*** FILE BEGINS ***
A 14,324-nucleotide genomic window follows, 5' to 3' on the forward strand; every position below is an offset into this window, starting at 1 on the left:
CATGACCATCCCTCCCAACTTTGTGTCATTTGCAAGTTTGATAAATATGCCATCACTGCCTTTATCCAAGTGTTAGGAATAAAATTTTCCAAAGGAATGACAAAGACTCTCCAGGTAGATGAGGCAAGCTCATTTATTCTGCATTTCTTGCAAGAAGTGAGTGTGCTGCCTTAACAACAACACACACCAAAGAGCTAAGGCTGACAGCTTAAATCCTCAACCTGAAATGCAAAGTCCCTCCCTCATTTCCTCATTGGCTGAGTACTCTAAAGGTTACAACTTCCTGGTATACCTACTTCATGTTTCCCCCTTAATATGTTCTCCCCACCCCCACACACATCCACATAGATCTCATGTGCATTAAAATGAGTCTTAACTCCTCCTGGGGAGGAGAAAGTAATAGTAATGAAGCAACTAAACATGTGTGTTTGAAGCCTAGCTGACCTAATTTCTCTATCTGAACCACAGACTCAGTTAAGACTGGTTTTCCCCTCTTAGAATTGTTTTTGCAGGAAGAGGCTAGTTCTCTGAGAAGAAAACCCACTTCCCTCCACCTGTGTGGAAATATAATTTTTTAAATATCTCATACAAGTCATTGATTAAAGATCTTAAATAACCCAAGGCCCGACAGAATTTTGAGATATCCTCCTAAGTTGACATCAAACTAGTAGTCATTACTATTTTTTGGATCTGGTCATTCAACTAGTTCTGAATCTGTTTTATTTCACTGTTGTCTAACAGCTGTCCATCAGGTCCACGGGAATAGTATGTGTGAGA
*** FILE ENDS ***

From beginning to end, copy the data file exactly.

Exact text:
A 14,324-nucleotide genomic window follows, 5' to 3' on the forward strand; every position below is an offset into this window, starting at 1 on the left:
CATGACCATCCCTCCCAACTTTGTGTCATTTGCAAGTTTGATAAATATGCCATCACTGCCTTTATCCAAGTGTTAGGAATAAAATTTTCCAAAGGAATGACAAAGACTCTCCAGGTAGATGAGGCAAGCTCATTTATTCTGCATTTCTTGCAAGAAGTGAGTGTGCTGCCTTAACAACAACACACACCAAAGAGCTAAGGCTGACAGCTTAAATCCTCAACCTGAAATGCAAAGTCCCTCCCTCATTTCCTCATTGGCTGAGTACTCTAAAGGTTACAACTTCCTGGTATACCTACTTCATGTTTCCCCCTTAATATGTTCTCCCCACCCCCACACACATCCACATAGATCTCATGTGCATTAAAATGAGTCTTAACTCCTCCTGGGGAGGAGAAAGTAATAGTAATGAAGCAACTAAACATGTGTGTTTGAAGCCTAGCTGACCTAATTTCTCTATCTGAACCACAGACTCAGTTAAGACTGGTTTTCCCCTCTTAGAATTGTTTTTGCAGGAAGAGGCTAGTTCTCTGAGAAGAAAACCCACTTCCCTCCACCTGTGTGGAAATATAATTTTTTAAATATCTCATACAAGTCATTGATTAAAGATCTTAAATAACCCAAGGCCCGACAGAATTTTGAGATATCCTCCTAAGTTGACATCAAACTAGTAGTCATTACTATTTTTTGGATCTGGTCATTCAACTAGTTCTGAATCTGTTTTATTTCACTGTTGTCTAACAGCTGTCCATCAGGTCCACGGGAATAGTATGTGTGAGA